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This April, The U.S. Department of Agriculture released the 2017 Census of Agriculture, and it tells a worrying story. As the American landscape continues to change, farms and ranches across the country face incredible challenges, which have led to fewer farms, smaller farms, and lower incomes.

One of the most concerning statistics found in the Census is the average age of the American farmer. Currently at 57.5, this number has been steadily rising for the last 30 years. This may be due in part to increased barriers for young farmers. As the cost of land and equipment have risen, average farm income has slightly declined from $43,750 in 2012 to $43,053 in 2017.

Related to this issue is the fact that larger farms are getting larger while small farms are getting smaller or disappearing altogether. The number of farms has decreased by 3.2% since 2012. Perhaps even more telling is that the largest 85,127 farms in the United States (over 2,000 acres or more) own 58% of all U.S. farmland surveyed, while the smallest 273,000 farms make up just 0.1% of farmland. Another way to look at this is that while there were 2.4 million farms and ranches in 2017, only 105,453 farms produced 75% of all sales. In addition, while more women are farming, farms owned by women tended to be smaller in both acreage and production value.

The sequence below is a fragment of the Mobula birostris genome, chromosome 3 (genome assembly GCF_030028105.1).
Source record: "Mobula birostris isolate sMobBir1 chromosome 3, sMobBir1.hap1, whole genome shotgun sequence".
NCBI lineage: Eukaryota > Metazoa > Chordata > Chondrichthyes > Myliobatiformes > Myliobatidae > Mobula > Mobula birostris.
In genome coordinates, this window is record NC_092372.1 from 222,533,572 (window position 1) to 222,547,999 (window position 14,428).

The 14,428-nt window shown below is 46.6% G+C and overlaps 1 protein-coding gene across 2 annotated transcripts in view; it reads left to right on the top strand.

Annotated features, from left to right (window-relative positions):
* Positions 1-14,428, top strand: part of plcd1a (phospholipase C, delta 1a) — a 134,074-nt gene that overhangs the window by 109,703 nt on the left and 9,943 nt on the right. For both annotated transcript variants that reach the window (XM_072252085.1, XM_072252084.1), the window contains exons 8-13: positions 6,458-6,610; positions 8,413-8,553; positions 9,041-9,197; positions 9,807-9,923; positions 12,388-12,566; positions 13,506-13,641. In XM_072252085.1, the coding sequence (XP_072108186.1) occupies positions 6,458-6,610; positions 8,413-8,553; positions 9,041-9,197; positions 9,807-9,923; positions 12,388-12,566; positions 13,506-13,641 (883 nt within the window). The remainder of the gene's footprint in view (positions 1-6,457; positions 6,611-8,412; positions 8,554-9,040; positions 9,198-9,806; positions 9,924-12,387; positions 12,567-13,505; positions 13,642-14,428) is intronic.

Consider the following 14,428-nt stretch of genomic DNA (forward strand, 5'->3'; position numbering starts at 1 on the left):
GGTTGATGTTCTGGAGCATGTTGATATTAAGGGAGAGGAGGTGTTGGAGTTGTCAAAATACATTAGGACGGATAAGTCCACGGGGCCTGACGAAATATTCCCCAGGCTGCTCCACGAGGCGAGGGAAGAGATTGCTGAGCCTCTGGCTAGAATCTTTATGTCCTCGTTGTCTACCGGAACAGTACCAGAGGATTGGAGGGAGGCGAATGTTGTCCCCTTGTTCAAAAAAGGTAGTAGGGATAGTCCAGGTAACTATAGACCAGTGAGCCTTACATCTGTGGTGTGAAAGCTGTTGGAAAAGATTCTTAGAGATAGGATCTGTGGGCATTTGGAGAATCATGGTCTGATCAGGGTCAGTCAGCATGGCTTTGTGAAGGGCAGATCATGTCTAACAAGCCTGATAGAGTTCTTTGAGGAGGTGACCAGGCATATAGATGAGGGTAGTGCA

Nonetheless, there were a few highlights from the 2017 Census that give us renewed hope for the future. First, the number of farms using renewable energy systems has doubled since 2012! There are now 133,176 farms using renewable energy, up from the 57,299 in 2012. A decision we strongly support as part of our sustainable farming manifesto. Second, it showed an increase in female farmers. However, this increase may be due in part to the fact that this is the first year the Census included multiple farm operators, rather than just counting a principle operator.

Another positive change is that farms also experienced increased internet access, a problem that many small rural communities still face. In modern America, the Internet can play an important role for farmers trying to connect with new customers.

As we reflect on the 2017 Census and the plight of U.S. farmers, we’re more determined than ever to make a difference when and however we can. Farms and ranches provide jobs, natural spaces, nutritious food, and educational opportunities for their communities. It’s our responsibility to help support them as they struggle to overcome increasing challenges and hang onto their farms.

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